Financial advisers need a strong process to delineate between wholesale and retail clients, according to Barry Read, head of compliance firm, Independent Development Solutions (IDS).
Read told the Heathcote Investment Partners ‘Meet the managers’ roadshow in Wellington last week that designating clients as ‘wholesale’ could help advisers avoid many of the Financial Advisers Act (FAA) obligations.
However, Read warned advisers to be careful about which clients they labeled wholesale and how they managed the definition process.
He said advisers should determine whether clients are retail or wholesale at the engagement stage of the advice process with four questions in particular providing clues:
- What are the objectives of the investment?
- Which person or entity is the advice directed at?
- What percentage of the client’s total investment assets are involved?
- Do they require an investment planning service?
Read said if the clients met one of the legal definitions of wholesale and were clear about their investment objectives, then a wholesale service could apply.
“But if they want an investment planning service that’s an indicator you could treat them as retail,” he said.
However, if wholesale clients want to opt-in to a retail service then they must do so in writing, Read said.
Wholesale investors are defined under both the FAA and the Financial Markets Conduct Act (FMC) offering advisers several methods to classify clients.
“The definition is not that you can charge retail clients the most and have to offer wholesale clients a discount,” Read said.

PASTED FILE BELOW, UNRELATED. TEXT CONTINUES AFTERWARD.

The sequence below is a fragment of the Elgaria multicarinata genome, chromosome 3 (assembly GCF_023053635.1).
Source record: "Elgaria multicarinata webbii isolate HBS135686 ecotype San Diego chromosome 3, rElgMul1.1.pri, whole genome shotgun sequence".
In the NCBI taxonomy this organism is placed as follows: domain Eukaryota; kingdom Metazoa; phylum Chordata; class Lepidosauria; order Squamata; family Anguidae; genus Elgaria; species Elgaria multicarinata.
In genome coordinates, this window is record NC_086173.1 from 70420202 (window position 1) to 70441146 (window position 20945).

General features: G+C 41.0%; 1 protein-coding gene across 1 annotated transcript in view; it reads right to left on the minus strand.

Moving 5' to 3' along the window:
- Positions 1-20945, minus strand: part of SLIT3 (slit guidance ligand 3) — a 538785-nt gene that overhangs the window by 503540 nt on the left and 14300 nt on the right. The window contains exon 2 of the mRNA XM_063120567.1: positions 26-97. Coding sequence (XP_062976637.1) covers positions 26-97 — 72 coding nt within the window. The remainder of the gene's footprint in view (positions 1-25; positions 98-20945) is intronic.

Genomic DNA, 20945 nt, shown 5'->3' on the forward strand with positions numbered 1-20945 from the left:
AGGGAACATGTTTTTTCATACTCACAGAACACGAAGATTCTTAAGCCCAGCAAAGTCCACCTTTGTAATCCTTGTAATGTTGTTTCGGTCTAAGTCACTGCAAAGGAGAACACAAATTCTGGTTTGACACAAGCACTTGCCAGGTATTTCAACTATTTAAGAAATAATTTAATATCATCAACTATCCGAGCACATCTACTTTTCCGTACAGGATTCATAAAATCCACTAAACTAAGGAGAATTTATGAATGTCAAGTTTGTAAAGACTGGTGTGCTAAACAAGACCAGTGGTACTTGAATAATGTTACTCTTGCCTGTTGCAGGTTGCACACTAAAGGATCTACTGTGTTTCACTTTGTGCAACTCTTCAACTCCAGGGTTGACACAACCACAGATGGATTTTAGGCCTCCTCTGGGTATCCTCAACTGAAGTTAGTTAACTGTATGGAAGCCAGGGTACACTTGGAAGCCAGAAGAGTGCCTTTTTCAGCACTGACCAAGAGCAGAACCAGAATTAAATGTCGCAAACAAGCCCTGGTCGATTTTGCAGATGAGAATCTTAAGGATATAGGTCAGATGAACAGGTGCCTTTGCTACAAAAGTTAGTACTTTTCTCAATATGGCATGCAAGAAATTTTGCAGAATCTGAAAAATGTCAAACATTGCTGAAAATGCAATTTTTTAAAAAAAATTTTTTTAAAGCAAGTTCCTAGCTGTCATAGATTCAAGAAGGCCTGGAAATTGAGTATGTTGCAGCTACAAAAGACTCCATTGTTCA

He said clients are wholesale if:
- The have investments in financial products valued at $1 million or more;
- The individual or entity has net assets or turnover of $1 million plus over the last two accounting periods;
- They are an investment business or considered ‘large’ (over $5 million in assets); or,
- They elect to be an ‘eligible’ investor – typically in relation to particular products including wholesale funds and discretionary investment management services (DIMS).
He said the rules create some anomalies where clients with substantial assets and little knowledge could lose many of the protections offered to retail investors.
However, from an adviser’s perspective dealing with wholesale clients offers compelling benefits.
According to Read, advisers don’t have to provide disclosure documents to wholesale clients while many of the Code of Conduct obligations also go out the window.
For example, he said advisers can borrow money from wholesale clients while they don’t have to carry out product suitability tests or even provide advice in writing.
At the same time, wholesale clients miss out on most of the complaints’ avenues open to retail investors.
“Retail clients can complain to the FMA, your own complaints body, your industry organisation and the courts,” Read said. “That’s four different ways retail clients can go after you.”
But while the wholesale rules don’t require advisers to follow retail disclosure and communication processes, Read said responsible advisers would likely do so anyway.
He said the FAA review could also offer some respite for authorised financial advisers (AFAs).
“When the July [FAA] options paper comes out I think AFAs will be pleasantly surprised,” Read told the Heathcote roadshow crowd. “The coming changes will benefit AFAs – the regulators are looking at ways to make it easier to give advice.”